Why people want to move away from NCR?

Vishnu Saini

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A recent survey shows that about 35% inhabitants of NCR want to move out of NCR , and reason being the Air Pollution. In the recent past, we had cleanest air of all time when the AQI of Delhi and nearby areas went down to 45. But that was just for few weeks and we are just couple of weeks away from entering “Unhealthy” indices.

But does quitting help the cause, come every winter and we see the air quality getting worse than a gas chamber and that too for months. Every day in winter we inhale smoke equivalent to 45 cigarettes. 

Delhi and NCR continues to be in news  worldwide, during winter, and remains on top for bad reasons.  It is not that there has been no serious effort. Numerous legal, regulatory and institutional measures have been initiated, and schemes implemented since early 1980s. But the results are far from encouraging or rather discouraging. So what is the reason that after so many ongoing efforts we are still forced to breath bad air.

The administration and government send out message to blame stubble burning to large extent, but an emission inventory released by Ministry of Earth Sciences in October 2018, highlights transport and industrial sectors as two biggest sources of air pollution in NCR. Almost 30% by Transport sector and 35% by industrial sector. 

  1. Many industrial/power plants and brick kilns in NCR region run on inferior fuels, and several polluting industries operate illegally within city limits.
  2. The second contributing sector is construction sector. The construction activities generate dust to the extent that visibility deteriorates. Most of the builders in region flout norms and fail to comply with dust control measures, such as on-site green barriers, water sprinkling, etc.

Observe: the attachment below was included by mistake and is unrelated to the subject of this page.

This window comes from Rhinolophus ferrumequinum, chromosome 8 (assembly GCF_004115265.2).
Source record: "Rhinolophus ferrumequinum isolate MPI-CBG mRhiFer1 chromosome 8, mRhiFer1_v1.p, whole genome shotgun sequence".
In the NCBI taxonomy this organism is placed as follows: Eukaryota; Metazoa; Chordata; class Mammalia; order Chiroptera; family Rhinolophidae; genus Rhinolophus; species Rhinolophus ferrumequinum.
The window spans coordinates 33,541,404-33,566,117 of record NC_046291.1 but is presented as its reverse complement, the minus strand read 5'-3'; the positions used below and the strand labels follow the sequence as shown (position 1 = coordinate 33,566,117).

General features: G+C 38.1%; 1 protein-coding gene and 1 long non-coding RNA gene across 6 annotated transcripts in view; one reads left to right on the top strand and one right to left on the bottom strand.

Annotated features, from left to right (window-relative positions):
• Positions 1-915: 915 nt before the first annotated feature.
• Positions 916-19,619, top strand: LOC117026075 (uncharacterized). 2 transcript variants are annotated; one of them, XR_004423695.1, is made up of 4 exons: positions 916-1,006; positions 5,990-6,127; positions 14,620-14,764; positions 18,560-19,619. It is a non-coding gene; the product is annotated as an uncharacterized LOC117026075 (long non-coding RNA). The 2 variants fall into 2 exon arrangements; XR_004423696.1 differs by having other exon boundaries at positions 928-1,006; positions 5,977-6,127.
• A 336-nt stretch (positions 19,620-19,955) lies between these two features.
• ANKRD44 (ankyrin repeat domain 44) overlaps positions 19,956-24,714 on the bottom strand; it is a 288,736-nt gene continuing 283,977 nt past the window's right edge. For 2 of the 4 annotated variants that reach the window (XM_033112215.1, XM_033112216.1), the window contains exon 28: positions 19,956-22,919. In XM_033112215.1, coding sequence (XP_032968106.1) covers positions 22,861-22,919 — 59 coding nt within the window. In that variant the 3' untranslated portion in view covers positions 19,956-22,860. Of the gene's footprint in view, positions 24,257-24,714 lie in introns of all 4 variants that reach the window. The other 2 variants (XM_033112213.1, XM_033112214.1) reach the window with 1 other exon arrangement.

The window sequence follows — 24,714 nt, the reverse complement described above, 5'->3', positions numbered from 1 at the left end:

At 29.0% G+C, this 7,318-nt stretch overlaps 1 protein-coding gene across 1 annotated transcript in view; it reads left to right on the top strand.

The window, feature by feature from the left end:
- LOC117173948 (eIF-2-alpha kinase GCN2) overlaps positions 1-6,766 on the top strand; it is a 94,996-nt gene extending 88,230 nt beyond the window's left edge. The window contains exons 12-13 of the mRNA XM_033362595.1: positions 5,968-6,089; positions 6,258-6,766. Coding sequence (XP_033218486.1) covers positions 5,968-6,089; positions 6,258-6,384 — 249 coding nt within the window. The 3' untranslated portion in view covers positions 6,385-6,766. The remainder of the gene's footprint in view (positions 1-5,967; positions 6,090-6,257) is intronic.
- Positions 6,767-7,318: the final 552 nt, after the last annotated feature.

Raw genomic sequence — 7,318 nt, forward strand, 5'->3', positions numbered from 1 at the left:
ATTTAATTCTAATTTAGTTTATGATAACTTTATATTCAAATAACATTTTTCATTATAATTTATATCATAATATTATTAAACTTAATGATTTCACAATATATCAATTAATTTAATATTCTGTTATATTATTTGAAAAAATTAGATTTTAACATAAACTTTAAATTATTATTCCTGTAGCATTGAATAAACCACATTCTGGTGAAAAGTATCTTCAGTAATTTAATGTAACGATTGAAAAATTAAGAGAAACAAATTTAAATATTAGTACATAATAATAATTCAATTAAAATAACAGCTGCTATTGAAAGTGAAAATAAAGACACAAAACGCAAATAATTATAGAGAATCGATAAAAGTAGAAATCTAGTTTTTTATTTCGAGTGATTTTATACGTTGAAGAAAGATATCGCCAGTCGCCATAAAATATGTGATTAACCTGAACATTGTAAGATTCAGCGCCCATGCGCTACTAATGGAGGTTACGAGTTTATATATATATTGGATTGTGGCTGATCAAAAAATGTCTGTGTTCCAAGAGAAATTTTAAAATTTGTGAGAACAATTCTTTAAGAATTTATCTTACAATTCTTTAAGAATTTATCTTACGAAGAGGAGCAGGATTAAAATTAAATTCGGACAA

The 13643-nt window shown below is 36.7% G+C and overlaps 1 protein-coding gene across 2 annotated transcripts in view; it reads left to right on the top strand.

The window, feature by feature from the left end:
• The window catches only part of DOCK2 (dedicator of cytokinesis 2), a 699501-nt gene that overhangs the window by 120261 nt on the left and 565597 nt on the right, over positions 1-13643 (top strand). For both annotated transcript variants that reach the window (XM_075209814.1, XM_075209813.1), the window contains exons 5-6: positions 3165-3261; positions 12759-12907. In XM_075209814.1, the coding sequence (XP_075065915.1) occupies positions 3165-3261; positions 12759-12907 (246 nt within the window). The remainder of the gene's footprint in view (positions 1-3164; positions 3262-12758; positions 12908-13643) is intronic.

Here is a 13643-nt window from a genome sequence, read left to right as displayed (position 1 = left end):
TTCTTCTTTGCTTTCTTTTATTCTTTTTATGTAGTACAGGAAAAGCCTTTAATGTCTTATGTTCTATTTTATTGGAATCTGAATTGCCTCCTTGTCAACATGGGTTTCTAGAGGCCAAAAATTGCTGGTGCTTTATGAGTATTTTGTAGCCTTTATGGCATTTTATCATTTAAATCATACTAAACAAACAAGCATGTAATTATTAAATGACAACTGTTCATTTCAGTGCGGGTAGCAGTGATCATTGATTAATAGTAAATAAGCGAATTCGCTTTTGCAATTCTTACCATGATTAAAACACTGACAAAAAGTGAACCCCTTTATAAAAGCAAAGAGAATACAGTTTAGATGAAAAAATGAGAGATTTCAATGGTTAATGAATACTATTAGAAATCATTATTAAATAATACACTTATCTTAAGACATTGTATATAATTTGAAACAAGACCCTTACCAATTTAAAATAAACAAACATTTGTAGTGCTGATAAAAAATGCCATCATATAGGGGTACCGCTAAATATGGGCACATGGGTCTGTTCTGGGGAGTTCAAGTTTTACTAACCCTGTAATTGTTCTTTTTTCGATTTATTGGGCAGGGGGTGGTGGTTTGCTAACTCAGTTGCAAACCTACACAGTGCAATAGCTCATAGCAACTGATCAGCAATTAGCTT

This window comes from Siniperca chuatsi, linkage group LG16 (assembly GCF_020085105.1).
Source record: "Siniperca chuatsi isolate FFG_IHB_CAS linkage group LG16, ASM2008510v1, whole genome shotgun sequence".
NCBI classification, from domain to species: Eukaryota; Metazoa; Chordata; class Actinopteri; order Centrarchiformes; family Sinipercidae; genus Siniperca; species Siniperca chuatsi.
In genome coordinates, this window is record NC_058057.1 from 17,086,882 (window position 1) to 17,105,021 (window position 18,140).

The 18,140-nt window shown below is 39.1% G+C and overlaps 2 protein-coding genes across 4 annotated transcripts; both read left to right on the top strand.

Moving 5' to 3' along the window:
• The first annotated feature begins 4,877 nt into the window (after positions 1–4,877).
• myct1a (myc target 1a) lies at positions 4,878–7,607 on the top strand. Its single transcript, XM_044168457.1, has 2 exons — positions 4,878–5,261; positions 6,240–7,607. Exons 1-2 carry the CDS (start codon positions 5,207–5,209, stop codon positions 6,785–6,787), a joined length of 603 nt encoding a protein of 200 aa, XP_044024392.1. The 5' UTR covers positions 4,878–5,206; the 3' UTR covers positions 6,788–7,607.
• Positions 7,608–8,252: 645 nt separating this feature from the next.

3. Burning of solid waste and dry leaves, manual street sweeping, and use of diesel gen sets, especially in Noida and Gurgaon, this contributes to large extent
  4. Burning of firecrackers (on Diwali), cause a suffocating smog in the entire region. The toxic effects of such seasonal activities are worsened by climatic conditions in autumn and winter months. 

So coming months we all will again discuss solutions at micro level, blame govt or administration or ourselves, but will that help to reach a solution.. NO.

Unless the planning and administrative agencies display excellence in performing their roles, there is every possibility that air pollution is likely to rise in the coming years. The adhoc style of city/regional planning, development, management and governance will not lead to achieving the target and reducing pollution. Since it is regional issue, and not city-specific, a regional approach needs to be applied. It will be ideal for various central/state/local government departments to work together, and engage with citizens, research institutions, and private companies. But every state is sitting with their political agenda and have never seen a committee formed at regional level to initiate action.

Summing it up, with the collaborative approach government (not only one state or central) must seriously address numerous grey areas as mentioned above. The regional plan of NCR and city plans should contain policy directions for various administrative agencies – transport, industry, construction, sanitation, environment, agriculture, etc

Planned and connecting, affordable, eco-friendly, and clean public transportation facilities are still a distant dream. Power supply and waste management situation in NCR cities is abysmal.  Construction activities by builders and authorities are not governed by any moral / legal provisions, and lastly we blame farmers but cheap and convenient options for disposal of agricultural residue are not made available to them. 


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